CRISPR-Cas9 genome editing has revolutionized not only the way genomes are modified, but thanks to deactivated Cas9 (dCas9) and it’s growing arsenal of effector domains, it has also provided the tools needed for the epigenome editing revolution. However, to date, the tools to modify RNA itself have been lagging behind in the epigenome editing arms race. Thankfully, to keep the epitranscriptomic revolution going, two new studies report some much needed tools for editing N6-methyladenosine (m6A) RNA methylation.
m6A modification of RNA is a regulator of nearly all post-translation processes. This modification is dynamic with writer, eraser, and reader proteins much like DNA methylation and histone modification. Heterodimers of METTL3 and METTL14 carry out the catalytic and RNA-binding functions of the writer complex while ALKBH5 or FTO erase m6A. Exactly how m6A regulates RNAs is still unclear. However, specific proteins read m6A, including YTHDF1 which promotes translation efficiency.
Beyond CRIPSR: CIRTS Gets the Job Done at Half the Size
Targeting of CRISPR-Cas9 complexes to RNA has been accomplished already using catalytically inactive dead Cas13 (dCas13), which is a Cas9 related protein family that natively targets RNA. This approach has been used to image RNA with GFP and to alter splicing[BL1] . A problem with the dCas9 and dCas13 proteins is their large size. This presents challenges for viral packaging and direct protein delivery. Furthermore, many people already have circulating antibodies to these proteins. To combat these challenges, the lab of Bryan Dickinson at the University of Chicago sough out to engineer a new system that broke up the functions of CRISPR-Cas13 into modular protein components. Based on all the functions of Cas13 proteins, they knew they would need four components: an RNA hairpin-binding protein as the core of the system, a guide RNA (gRNA), a charged protein that could bind to the displayed gRNA sequence non-specifically to stabilize the gRNA prior to target engagement, and an effector protein of interest. They developed CRISPR-Cas-inspired RNA targeting system (CIRTS) to meet these challenges. Here are their findings:
- They found a set of viral-origin effector
proteins, RNA hairpin binding proteins, and ssRNA binding proteins that work effectively
- Swapping out these proteins to produce 10 different CIRTS combinations can be used to achieve diverse functions
- A humanized version also works effectively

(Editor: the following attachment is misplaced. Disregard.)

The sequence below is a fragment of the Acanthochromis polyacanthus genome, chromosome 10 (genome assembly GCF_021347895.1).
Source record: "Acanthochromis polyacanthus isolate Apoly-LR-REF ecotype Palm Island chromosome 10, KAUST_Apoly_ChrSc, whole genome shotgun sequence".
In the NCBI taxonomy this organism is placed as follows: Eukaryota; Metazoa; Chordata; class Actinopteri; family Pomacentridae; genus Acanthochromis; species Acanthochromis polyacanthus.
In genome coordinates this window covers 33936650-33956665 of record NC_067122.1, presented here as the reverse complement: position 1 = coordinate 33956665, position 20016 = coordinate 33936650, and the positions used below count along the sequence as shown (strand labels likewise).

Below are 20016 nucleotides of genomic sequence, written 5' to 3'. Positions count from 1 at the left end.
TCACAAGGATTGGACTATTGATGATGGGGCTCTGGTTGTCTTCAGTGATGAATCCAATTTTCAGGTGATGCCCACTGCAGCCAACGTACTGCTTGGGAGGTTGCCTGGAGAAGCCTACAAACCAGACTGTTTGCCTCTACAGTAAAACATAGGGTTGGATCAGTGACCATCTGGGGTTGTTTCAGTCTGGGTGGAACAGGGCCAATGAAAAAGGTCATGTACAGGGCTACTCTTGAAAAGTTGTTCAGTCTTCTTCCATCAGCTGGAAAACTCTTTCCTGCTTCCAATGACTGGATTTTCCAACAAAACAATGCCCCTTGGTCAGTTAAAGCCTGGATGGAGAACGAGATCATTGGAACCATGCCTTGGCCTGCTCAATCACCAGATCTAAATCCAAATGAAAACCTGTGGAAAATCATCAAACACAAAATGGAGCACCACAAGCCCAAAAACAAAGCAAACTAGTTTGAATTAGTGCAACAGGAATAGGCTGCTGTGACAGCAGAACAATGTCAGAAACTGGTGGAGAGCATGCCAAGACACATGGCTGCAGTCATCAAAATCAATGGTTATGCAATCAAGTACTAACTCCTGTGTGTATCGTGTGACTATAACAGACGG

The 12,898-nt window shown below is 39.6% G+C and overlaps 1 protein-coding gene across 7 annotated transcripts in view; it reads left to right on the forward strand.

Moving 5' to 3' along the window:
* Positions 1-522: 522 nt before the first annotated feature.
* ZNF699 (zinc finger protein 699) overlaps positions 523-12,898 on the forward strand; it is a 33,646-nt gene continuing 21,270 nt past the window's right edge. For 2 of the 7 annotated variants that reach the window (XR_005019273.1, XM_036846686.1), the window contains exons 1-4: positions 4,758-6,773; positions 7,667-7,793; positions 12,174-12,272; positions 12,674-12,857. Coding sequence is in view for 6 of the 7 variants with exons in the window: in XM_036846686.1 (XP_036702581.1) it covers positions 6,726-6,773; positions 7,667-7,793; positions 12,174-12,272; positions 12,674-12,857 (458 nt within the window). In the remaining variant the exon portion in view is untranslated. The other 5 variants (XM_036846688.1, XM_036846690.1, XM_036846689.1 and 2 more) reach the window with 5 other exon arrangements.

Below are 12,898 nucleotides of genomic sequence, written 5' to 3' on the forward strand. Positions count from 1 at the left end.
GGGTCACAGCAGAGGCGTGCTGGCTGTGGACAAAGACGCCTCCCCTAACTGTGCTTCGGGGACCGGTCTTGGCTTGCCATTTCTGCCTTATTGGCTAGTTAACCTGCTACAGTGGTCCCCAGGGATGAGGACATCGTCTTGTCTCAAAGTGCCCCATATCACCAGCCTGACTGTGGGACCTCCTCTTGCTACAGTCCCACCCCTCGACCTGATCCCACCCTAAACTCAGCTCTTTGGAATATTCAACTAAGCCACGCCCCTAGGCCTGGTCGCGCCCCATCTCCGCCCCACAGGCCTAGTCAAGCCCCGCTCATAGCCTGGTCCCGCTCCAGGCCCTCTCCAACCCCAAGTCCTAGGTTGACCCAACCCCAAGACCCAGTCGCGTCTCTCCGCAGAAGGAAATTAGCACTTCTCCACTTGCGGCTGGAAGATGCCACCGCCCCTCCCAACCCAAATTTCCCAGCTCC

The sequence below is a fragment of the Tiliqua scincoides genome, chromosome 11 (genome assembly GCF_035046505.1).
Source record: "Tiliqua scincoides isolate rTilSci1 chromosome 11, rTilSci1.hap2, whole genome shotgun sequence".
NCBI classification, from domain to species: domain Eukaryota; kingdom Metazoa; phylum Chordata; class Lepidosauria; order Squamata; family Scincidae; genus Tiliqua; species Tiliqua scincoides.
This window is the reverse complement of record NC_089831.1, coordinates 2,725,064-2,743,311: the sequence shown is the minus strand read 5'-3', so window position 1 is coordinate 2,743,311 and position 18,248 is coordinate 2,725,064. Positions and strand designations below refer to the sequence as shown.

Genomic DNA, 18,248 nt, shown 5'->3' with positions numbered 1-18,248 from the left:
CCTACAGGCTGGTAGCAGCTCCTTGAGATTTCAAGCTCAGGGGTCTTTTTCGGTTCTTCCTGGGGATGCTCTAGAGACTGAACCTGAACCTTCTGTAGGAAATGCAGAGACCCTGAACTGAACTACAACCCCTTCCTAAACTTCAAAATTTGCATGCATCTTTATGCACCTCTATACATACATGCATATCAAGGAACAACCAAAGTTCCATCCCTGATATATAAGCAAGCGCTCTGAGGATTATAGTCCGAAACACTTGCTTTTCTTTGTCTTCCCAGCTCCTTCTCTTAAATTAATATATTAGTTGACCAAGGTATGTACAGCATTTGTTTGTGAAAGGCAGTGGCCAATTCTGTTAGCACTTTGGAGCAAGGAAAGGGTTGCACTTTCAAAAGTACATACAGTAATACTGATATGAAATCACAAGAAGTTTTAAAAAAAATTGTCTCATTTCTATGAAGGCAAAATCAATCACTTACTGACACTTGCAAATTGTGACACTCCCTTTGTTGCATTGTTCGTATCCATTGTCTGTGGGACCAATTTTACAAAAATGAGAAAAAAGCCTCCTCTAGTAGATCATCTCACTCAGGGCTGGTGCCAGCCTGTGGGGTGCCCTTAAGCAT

- CIRTS can be delivered to living cells with AAV viral vectors
- They were able to knockdown protein production and trigger increased protein production with a YTHDF1 effector protein
- Multiple RNAs could be targeted orthogonally using the same effector module but different hairpin-binding modules
CIRTS is less than half the size of current RNA-targeting technologies, which means that it offers major research and translational opportunities.[BL2] [EC3] The authors hope that researchers will be able to use their platform to better understand m6A biology as well as develop better targeted therapeutics.
Cas9 Can Target Writing and Erasing RNA modifications
The precise mechanism by which m6A regulates RNA is unclear. The modification peaks in 5’UTRs and stop codons, but understanding the contribution of specific sites is hindered by the lack of high-resolution techniques to modify m6A. Current methods rely on modifying the adenine base itself, which can have unwanted effects and complicate the data. The lab of Shu-Bing Qian at Cornell University was looking tackle this problem and develop a system to write and erase specific m6A modifications without affecting the RNA sequence in human cell lines. Here’s what happened:[BL4]
- They engineered METTL3 and METTL14 into a single polypeptide chain with the dCas9 protein, which can effectively deliver m6A to gRNA targets
- m6A can target specific single sites in 5’UTRs
that are sufficient to induce non-canonical translation
- Induction of m6A in the 3’UTR modifies mRNA turnover, but is not site-specific
- To create targetable m6A erasers, the authors
fused either ALKBH5 or FTO to dCas9
- Both can target specific nucleotides on mRNAs of interest for m6A erasure
Possible further applications of this technology include altering RNA secondary structure without altering primary sequence. The authors hope their technology will serve as a platform for developing toolkits to edit the diverse base and sugar modifications to RNA.
Together, these two studies hold promise for further adding to the already impressive epigenome editing arsenal. Modulation of RNA levels and alteration of RNA modifications add another method of regulating gene expression, and thus cellular function, which may be preferable to genome editing in many cases.